Comparing the response of Antarctic, tropical and temperate microalgae to ultraviolet radiation (UVR) stress
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The response of Antarctic, tropical and temperate microalgae of similar taxonomic grouping to ultraviolet radiation (UVR) stress was compared based on their growth and fatty acid profiles. Microalgae of similar taxa from the Antarctic (Chlamydomonas UMACC 229, Chlorella UMACC 237 and Navicula UMACC 231), tropical (Chlamydomonas augustae UMACC 246, Chlorella vulgaris UMACC 001 and Amphiprora UMACC 259) and temperate (Chlamydomonas augustae UMACC 247, Chlorella vulgaris UMACC 248 and Navicula incerta UMACC 249) regions were exposed to different UVR conditions. The cultures were exposed to the following conditions: PAR (42 μmol photons m−2 s−1), PAR + UVA (854 μW cm−2) and PAR + UVA + UVB (117 μW cm−2). The cultures were subjected to UVA doses of 46.1, 92.2 and 184.4 J cm−2 and UVB doses of 6.3, 12.6 and 25.2 J cm−2 by varying the duration of their exposure (1.5, 3 and 6 h) to UVR during the light period (12:12 h light-dark cycle). UVA did not affect the growth of the microalgae, even at the highest dose. In contrast, growth was adversely affected by UVB, especially at the highest dose. The dose that caused 50% inhibition (ID50) in growth was used to assess the sensitivity of the microalgae to UVB. Sensitivity of the microalgae to UVB was species-dependent and also dependent on their biogeographic origin. Of the nine microalgae, the Antarctic Chlorella was most tolerant to UVB stress (ID50 = 21.0 J cm−2). Except for this Chlorella, the percentage of polyunsaturated fatty acids of the microalgae decreased in response to high doses of UVB. Fatty acid profile is a useful biomarker for UVB stress for some microalgae.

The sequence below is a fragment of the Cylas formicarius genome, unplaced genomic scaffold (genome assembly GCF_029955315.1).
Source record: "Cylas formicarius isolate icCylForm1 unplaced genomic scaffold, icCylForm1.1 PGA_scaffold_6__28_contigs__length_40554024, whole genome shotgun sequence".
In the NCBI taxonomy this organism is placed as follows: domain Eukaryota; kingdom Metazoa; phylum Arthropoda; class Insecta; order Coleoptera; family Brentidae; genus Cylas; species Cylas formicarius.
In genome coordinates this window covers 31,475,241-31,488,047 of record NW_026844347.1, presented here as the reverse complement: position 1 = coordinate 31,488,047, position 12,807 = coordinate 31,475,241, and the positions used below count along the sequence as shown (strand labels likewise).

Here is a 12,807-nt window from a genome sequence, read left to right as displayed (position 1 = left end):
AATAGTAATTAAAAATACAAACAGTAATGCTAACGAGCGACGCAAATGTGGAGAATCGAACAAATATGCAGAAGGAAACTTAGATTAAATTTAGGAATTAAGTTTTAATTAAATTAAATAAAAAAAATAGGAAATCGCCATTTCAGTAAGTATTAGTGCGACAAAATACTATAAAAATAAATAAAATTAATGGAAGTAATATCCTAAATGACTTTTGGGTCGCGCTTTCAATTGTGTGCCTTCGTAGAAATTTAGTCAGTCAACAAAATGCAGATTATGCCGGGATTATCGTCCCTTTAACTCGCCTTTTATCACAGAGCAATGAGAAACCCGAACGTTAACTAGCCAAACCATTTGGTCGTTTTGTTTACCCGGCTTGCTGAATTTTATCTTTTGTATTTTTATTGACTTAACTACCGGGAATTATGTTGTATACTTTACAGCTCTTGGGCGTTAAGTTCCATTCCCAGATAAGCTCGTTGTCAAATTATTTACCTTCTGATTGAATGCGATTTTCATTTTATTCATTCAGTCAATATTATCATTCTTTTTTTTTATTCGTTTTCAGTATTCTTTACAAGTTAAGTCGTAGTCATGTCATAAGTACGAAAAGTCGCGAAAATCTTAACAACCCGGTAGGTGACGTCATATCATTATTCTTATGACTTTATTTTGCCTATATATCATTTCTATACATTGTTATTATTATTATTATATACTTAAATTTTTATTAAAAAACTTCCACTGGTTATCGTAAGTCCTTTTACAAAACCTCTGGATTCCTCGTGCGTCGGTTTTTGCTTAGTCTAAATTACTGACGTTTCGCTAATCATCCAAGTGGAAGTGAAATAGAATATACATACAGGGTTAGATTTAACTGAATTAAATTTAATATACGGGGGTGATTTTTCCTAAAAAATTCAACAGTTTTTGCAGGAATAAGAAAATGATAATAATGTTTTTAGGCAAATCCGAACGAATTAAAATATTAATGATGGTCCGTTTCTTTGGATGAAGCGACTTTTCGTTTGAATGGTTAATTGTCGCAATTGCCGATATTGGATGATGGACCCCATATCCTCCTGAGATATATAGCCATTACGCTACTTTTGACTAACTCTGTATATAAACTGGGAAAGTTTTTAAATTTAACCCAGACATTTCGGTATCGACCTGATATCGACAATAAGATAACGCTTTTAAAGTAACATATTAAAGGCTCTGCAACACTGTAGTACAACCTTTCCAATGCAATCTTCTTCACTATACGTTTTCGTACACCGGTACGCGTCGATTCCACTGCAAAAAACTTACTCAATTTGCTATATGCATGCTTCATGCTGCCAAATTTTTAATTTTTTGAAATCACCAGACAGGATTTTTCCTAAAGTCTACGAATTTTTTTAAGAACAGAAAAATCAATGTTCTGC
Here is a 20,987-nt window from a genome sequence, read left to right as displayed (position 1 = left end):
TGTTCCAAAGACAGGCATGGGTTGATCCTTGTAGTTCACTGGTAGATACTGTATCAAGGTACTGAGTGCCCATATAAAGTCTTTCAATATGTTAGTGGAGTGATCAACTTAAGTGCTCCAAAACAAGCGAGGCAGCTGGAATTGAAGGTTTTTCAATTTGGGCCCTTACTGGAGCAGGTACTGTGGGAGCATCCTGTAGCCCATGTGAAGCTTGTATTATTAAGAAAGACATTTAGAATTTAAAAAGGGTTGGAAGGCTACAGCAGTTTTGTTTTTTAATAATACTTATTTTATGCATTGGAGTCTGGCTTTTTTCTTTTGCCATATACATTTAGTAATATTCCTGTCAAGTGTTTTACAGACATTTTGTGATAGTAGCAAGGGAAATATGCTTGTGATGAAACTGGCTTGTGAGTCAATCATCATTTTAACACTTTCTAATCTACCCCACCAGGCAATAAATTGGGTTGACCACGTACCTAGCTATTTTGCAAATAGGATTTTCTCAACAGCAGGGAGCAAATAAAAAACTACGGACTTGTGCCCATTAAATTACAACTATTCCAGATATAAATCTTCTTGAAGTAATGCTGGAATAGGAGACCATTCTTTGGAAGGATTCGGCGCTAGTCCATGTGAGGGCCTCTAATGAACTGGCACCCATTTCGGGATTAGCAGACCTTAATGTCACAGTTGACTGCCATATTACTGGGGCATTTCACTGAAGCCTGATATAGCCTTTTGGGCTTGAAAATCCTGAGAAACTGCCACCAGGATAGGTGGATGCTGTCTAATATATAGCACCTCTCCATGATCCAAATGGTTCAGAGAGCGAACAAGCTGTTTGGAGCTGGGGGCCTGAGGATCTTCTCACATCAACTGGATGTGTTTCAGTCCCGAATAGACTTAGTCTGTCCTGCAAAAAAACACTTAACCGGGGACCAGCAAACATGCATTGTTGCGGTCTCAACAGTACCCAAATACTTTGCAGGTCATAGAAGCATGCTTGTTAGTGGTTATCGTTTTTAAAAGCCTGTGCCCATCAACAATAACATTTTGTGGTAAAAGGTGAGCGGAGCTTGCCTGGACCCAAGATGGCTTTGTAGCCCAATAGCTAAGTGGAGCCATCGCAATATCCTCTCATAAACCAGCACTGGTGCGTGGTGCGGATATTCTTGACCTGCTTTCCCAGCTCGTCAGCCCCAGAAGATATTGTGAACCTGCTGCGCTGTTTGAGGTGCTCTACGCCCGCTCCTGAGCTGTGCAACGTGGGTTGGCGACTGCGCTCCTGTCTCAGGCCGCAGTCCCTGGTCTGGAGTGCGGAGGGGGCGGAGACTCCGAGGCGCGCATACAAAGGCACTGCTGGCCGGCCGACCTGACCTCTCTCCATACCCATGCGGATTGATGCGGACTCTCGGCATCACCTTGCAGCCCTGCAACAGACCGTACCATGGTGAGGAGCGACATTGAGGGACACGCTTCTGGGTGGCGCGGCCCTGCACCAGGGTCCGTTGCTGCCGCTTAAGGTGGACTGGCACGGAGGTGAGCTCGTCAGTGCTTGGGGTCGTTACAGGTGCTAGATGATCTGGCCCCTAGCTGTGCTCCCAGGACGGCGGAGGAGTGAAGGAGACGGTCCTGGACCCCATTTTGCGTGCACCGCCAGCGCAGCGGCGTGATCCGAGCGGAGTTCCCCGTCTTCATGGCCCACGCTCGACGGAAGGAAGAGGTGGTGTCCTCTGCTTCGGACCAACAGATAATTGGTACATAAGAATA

KeywordsAntarctic algae Ultraviolet radiation (UVR) Chlorella Chlamydomonas Diatoms
Photosynthetically active radiation
Specific growth rate
Saturated fatty acids
Monounsaturated fatty acids
Polyunsaturated fatty acids
The grant from the Ministry of Science, Technology and Innovation (MOSTI), Malaysia, coordinated by the Academy of Sciences Malaysia (ASM), that supported this research is gratefully acknowledged. This research also forms part of a project under the Australian Antarctic Division (AAD #2694). The first author would like to thank MOSTI for the Pasca Postgraduate Fellowship. Thanks are also due to the staff of Casey Station, Antarctica, for their field assistance in sample collection.
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